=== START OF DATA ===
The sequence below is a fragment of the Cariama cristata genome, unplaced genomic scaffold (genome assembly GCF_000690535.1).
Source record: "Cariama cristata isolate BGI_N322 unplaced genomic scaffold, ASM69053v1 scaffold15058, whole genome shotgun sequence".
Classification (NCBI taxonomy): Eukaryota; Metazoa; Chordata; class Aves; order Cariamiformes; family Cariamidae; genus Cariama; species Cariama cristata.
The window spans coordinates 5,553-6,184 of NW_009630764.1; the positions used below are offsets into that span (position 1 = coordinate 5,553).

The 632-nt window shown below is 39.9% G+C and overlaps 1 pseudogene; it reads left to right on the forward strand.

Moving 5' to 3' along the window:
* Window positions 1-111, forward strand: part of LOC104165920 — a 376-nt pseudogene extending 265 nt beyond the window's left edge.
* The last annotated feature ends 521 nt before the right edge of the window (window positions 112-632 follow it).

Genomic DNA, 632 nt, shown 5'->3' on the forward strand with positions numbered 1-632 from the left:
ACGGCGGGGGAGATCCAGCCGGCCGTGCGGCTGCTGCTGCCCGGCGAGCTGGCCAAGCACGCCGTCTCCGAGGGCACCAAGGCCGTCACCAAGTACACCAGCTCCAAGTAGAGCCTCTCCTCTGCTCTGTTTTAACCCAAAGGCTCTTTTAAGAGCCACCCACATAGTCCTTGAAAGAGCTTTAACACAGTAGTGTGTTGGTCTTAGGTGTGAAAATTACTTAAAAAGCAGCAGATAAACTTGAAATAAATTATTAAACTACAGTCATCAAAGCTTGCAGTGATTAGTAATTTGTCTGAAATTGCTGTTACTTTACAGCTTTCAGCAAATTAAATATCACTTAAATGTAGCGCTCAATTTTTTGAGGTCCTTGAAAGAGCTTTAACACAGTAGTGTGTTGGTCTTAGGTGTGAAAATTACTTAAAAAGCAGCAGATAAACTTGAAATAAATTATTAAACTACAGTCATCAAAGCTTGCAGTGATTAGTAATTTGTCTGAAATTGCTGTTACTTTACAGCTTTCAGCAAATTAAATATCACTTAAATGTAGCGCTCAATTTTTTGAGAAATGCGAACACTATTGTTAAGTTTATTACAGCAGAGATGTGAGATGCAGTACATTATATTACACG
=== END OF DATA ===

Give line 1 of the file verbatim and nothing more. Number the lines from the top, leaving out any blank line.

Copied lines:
The sequence below is a fragment of the Cariama cristata genome, unplaced genomic scaffold (genome assembly GCF_000690535.1).